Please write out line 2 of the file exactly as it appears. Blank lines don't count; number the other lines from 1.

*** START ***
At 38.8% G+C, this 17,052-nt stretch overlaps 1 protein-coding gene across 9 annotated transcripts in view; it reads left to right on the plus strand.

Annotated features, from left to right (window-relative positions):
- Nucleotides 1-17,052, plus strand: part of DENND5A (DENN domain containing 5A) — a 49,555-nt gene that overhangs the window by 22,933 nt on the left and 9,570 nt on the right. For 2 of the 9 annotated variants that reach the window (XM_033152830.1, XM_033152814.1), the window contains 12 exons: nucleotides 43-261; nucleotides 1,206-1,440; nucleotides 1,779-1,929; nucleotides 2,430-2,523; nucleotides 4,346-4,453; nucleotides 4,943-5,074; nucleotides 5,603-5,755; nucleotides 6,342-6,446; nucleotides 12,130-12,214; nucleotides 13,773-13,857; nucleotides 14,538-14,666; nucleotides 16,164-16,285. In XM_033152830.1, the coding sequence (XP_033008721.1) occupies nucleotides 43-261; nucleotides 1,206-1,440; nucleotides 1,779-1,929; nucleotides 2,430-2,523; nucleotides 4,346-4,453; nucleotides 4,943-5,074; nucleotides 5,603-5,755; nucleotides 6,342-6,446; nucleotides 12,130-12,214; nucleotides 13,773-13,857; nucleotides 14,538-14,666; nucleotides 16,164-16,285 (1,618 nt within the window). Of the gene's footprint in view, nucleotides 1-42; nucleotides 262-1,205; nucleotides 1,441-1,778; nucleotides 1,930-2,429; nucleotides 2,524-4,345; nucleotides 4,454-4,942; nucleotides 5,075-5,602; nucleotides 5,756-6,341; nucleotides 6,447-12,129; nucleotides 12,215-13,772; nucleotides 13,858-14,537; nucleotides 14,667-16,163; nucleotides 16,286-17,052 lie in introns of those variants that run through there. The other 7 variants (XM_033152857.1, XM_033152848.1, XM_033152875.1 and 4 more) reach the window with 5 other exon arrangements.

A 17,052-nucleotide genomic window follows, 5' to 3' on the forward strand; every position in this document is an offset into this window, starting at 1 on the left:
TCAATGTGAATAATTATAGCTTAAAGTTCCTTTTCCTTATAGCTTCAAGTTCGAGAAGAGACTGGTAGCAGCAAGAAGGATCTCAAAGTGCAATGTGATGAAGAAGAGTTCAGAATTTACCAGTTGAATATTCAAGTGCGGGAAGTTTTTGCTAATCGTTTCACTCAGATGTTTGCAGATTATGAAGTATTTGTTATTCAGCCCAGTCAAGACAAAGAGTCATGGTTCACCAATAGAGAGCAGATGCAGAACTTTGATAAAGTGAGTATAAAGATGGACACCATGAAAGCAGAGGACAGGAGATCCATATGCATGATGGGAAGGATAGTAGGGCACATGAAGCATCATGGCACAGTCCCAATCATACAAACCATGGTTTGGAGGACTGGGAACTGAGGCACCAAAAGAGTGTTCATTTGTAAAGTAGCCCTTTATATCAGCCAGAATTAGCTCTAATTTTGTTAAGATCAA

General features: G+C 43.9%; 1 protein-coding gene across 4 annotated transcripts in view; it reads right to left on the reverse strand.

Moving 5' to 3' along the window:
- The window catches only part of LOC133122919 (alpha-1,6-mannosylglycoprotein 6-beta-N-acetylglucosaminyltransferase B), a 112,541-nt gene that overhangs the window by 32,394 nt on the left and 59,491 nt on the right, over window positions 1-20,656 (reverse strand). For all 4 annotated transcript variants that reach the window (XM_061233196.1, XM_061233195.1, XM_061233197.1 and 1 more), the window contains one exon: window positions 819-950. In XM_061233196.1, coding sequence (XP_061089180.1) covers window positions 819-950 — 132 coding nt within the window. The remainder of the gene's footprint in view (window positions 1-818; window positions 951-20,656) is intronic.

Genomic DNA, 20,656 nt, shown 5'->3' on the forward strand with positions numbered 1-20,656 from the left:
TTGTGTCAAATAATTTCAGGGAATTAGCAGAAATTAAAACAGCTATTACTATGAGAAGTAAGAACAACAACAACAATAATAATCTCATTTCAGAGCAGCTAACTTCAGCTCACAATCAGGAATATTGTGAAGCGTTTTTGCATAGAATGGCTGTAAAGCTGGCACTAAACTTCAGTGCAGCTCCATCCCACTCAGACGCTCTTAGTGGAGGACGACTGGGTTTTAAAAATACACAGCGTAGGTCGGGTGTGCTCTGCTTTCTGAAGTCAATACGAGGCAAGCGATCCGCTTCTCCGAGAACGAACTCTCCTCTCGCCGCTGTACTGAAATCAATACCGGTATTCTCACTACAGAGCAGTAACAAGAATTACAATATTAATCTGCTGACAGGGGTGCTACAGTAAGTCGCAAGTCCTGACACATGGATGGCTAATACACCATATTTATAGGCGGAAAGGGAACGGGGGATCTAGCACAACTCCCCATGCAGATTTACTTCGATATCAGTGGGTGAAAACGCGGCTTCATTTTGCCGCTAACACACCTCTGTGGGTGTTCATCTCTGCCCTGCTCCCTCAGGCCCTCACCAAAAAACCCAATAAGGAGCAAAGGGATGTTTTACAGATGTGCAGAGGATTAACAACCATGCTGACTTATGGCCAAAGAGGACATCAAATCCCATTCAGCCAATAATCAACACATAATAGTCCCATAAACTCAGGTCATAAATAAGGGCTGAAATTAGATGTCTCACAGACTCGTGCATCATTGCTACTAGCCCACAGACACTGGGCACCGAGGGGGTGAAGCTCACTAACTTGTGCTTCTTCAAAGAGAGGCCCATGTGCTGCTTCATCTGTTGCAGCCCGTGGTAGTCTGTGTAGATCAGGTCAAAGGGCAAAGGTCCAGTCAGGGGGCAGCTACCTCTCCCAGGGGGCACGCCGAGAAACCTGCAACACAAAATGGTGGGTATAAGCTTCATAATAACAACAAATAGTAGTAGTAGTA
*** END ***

Annotated features, from left to right (window-relative positions):